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As climate change conference opens, one CA city takes action; More hostages released as Israel-Hamas truce deadline approaches; WV could lose hundreds of millions in Medicaid funding.

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An expulsion vote looms for Rep. George Santos, the Ohio Supreme Court dismisses lawsuits against district maps and the Supreme Court hears a case which could cut the power of federal agencies.

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Congress has iced the Farm Bill, but farmer advocates argue some portions are urgent, the Hoosier State is reaping big rewards from wind and solar, and opponents react to a road through Alaska's Brooks Range, long a dream destination for hunters and anglers.

Nez Perce Tribe First in ID to Receive Tesla's Large-Scale Solar Battery

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Thursday, November 18, 2021   

BOISE, Idaho -- Idaho's first large-scale solar battery from Tesla has been installed by the Nez Perce Tribe.

The Tesla Megapack is about the size of a shipping container and will store energy from solar panels to power the Lapwai Wastewater Treatment Plant.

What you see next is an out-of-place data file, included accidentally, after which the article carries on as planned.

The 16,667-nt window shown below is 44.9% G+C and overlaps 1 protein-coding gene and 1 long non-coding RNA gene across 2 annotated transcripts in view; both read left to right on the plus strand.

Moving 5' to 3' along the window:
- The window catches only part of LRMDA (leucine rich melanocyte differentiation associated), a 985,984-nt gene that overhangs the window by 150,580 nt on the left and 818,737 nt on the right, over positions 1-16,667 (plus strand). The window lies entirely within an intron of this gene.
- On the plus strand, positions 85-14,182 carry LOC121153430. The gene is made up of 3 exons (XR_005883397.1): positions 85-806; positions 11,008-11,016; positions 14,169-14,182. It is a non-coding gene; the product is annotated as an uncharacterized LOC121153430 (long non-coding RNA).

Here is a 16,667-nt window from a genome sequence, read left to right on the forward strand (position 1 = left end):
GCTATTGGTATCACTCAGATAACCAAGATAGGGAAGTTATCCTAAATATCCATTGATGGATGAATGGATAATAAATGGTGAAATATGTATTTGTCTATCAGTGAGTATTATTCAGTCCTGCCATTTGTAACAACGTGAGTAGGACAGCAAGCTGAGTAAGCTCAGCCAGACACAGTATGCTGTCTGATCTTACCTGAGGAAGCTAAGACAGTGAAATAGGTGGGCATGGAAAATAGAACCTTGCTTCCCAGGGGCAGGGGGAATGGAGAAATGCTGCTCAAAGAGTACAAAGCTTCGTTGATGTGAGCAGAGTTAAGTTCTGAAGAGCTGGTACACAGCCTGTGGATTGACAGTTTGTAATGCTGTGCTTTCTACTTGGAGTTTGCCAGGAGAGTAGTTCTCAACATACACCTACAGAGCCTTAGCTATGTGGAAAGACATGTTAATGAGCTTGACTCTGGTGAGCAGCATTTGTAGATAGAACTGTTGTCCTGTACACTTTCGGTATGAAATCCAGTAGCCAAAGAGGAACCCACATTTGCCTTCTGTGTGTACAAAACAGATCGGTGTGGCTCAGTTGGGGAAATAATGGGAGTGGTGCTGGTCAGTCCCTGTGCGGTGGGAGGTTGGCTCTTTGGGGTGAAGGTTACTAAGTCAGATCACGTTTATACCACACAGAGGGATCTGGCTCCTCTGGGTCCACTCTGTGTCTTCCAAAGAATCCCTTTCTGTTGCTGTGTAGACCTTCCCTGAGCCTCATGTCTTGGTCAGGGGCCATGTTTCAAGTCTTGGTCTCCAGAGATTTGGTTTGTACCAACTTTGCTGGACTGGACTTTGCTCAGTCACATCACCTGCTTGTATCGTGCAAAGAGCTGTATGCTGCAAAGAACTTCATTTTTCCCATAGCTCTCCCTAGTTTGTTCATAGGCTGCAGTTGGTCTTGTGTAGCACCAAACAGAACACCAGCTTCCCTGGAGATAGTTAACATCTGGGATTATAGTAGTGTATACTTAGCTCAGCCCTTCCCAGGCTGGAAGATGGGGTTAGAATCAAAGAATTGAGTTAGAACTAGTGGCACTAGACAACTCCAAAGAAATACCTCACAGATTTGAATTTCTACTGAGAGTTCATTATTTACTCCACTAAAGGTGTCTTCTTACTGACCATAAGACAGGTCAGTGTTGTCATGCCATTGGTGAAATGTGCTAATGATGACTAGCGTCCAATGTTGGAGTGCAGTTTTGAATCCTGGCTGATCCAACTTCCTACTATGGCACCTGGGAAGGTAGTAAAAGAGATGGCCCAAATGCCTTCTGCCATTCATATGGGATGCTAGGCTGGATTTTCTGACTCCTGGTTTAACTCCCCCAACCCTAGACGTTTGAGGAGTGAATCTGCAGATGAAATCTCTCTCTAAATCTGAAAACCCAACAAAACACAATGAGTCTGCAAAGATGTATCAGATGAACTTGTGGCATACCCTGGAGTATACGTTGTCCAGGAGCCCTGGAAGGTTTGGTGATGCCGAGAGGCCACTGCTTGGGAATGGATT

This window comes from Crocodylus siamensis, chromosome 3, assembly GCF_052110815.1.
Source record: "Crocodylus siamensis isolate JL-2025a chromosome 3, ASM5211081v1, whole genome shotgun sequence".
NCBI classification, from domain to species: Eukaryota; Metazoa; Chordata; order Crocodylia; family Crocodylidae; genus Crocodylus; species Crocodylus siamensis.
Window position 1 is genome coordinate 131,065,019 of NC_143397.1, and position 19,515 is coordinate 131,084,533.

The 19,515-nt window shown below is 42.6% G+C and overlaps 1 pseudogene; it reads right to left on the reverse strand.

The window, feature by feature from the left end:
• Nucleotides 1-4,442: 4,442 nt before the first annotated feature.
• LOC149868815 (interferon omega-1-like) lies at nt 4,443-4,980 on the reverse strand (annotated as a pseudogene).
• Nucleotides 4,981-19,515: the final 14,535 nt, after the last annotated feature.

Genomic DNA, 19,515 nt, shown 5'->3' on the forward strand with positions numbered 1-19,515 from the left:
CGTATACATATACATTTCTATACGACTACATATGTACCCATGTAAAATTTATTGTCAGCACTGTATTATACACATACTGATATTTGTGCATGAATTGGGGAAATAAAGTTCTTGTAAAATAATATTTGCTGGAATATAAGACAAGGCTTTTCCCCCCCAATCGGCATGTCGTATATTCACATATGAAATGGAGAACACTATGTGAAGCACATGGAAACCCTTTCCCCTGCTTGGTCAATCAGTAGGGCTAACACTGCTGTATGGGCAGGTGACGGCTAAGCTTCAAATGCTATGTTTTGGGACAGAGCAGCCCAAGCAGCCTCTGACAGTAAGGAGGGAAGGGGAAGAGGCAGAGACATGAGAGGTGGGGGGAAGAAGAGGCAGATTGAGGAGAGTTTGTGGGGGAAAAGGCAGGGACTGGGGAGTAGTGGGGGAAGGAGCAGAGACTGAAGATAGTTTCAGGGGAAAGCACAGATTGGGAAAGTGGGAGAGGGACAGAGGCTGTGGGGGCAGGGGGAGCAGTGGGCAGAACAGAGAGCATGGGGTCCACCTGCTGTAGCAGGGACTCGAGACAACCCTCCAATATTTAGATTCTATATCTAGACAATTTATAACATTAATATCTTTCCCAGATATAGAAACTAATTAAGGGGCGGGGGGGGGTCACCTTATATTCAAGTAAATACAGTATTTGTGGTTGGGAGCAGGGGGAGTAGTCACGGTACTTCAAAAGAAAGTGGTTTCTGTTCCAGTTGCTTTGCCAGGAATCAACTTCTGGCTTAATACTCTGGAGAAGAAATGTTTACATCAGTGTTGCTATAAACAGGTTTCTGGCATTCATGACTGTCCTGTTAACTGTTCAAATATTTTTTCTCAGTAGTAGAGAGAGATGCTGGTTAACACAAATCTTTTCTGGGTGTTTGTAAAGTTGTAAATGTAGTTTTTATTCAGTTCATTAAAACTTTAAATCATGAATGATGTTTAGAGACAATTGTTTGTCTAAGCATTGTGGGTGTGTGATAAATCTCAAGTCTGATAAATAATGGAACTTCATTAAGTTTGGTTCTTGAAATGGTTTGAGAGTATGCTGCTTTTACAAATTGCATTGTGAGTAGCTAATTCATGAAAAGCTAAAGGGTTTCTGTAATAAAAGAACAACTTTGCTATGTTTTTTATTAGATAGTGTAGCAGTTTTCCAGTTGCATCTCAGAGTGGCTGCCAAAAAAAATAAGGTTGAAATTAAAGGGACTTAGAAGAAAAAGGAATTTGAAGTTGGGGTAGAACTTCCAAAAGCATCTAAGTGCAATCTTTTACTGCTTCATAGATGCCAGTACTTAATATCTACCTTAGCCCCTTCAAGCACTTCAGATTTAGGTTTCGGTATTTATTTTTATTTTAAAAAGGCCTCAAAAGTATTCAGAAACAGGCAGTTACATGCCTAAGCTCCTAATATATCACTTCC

Josh Powell, CEO of RevoluSun, the company bringing the Tesla Megapack to the Nez Perce, said the battery reduces the tribe's dependence on hydropower dams in the region, which stand in the way of salmon populations.

"So it gives the community a lot more resilience, but it also allows people like the Nez Perce to control their energy where it's being produced where they have lands," Powell explained. "And traditionally, Native American lands... the grid is the weakest on their lands. So it's a natural place to create that support."

The tribe is calling for the removal of four dams on the lower Snake River because they are an impediment to endangered salmon and steelhead populations making their way from the Pacific Ocean to Idaho.

Powell pointed out members of the tribe were part of the operation.

"We actually trained tribal members to do the solar installation," Powell noted. "The first battery was delivered in September of this year, and that's being integrated into the system now."

Powell added some of the changes utilities have proposed for solar could slow its growth in Idaho. For instance, Idaho Power wants to change rates for net metering, the process for compensating people with rooftop solar who contribute excess energy to the electric grid.

Powell observed there have also been arguments claiming solar is only possible for higher-income people, but it has not been his experience.

"People do it for economy, typically," Powell stressed. "That's certainly what's driving the Nez Perce to do it."


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